The most impressive aspect of the N900 is the software. Though it’s not as slick and refined as the iPhone’s interface, and it takes a bit of getting used to, the Nokia device is fun to play with, especially if you fall into the “power user” category.

The big downside, though, and it’s a problem which afflicts Symbian-based devices, too, is the lack of applications available for the Maemo platform.

This shouldn’t be a problem for too long, though — because Maemo is built on Linux, it’s not hard to port applications to the platform. Already, some enterprising soul has ported the classic Linux game, The Battle for Wesnoth, to Maemo. You can even install open-source word processor Abiword and spreadsheet application Gnumeric.

As a smartphone for the ordinary Joe, though, the N900 is not recommended, which is probably why SA operators aren’t going to be stocking it. If you want one, you’re going to have to order it from overseas (from €500) or make friends with someone at the local Nokia office.Duncan McLeod, TechCentral


  1. Having bought and being hugely disappointed by N97, I don’t think i will ever buy Nokia handsetS again despite impressive review of N900

  2. Thapelo, you cannot compare the N900 to the N97 .. it is 2 totally different things ..

    I am just so disappointed that Nokia will not launch this in SA .. it will probably mean that I will ditch Nokia for some Andriod phone like HTC …

  3. Like the Nokia N810( which i own) the audience for this device is the developer community. Nokia are very much in the development /refining cycle of both the hardware and software in the N900. So only the next version of this phone will be available more widely and will certainly be way more polished. You can still get the phone on amazom if you really want one.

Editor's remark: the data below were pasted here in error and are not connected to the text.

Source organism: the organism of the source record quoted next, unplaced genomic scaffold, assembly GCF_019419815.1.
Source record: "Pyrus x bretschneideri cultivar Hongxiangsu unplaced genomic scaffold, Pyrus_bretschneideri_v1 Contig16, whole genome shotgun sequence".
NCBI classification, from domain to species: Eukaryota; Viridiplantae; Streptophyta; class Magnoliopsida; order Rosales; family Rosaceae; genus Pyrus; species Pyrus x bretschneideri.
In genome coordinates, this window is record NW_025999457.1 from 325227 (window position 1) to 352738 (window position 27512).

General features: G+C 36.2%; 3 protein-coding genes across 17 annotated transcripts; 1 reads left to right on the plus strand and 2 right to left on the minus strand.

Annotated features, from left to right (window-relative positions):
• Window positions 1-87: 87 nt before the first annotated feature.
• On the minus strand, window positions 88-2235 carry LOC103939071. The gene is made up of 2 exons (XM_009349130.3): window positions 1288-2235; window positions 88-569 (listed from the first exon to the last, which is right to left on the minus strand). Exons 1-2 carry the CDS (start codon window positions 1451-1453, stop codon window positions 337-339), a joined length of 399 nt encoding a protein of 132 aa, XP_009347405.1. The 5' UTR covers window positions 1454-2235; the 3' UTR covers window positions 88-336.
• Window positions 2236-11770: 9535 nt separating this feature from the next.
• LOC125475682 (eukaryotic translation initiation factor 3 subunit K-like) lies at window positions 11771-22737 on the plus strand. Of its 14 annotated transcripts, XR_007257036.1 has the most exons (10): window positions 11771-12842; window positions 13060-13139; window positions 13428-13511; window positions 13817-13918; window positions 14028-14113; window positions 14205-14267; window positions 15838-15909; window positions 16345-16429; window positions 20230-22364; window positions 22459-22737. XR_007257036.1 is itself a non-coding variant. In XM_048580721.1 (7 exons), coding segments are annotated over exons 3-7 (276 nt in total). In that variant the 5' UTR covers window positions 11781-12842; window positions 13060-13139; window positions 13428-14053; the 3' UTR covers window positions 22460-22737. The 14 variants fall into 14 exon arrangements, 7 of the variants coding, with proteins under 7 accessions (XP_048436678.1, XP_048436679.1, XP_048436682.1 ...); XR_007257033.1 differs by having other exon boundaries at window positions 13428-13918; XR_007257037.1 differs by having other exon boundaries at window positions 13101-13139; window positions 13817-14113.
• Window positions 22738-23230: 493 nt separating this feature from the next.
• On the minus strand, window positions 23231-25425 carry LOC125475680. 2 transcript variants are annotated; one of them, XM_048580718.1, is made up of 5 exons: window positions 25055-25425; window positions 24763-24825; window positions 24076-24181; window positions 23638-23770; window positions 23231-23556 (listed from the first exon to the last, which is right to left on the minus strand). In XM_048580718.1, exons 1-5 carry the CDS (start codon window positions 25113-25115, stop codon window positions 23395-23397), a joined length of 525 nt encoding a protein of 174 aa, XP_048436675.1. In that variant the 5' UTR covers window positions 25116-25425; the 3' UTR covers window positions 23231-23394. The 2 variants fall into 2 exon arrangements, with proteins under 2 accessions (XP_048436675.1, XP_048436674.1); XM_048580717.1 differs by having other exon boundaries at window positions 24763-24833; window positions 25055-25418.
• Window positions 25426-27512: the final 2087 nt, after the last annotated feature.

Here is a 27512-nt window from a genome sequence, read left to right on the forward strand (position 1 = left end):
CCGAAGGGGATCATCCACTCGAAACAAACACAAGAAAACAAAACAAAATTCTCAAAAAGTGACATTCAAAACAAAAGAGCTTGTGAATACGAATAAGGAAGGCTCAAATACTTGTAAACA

4. What is difference between N97 and N900 both looks same ? N900 and N97 is an effort to grab the iPhone and android touch screen device customers but nokia touch screen need lots of improvement as iPhone and HTC touch is much better as compare to N97 touch screen feature.

  5. What pees me off about this & makes me laugh at the same time is that Nokia phones are doing shockingly worldwide with them losing huge market share to iPhones and Androids, so they come up with this N900 which everybody raves about and then a) they don’t plan to launch it in South Africa, and b) they are going to take so flippen long to launch the thing. My other contract is sitting doing the month-to-month thing because I was waiting for this phone as the camera on my iPhone is horrific & I loved the one on my N95 – and I take crap photos anyway – so this would be a nice other phone to have, but if I have to wait half a year to get the thing then I think it can actually just forget it. And why must we all be happy and grateful now that Nokia have decided to launch it here? As far as I’m concerned if they are struggling so much then there should be no question about where they launch this phone…. it should launch everywhere. Nokia dropped the ball badly. I used to be a staunch “Nokia only” kinda guy…. how things change.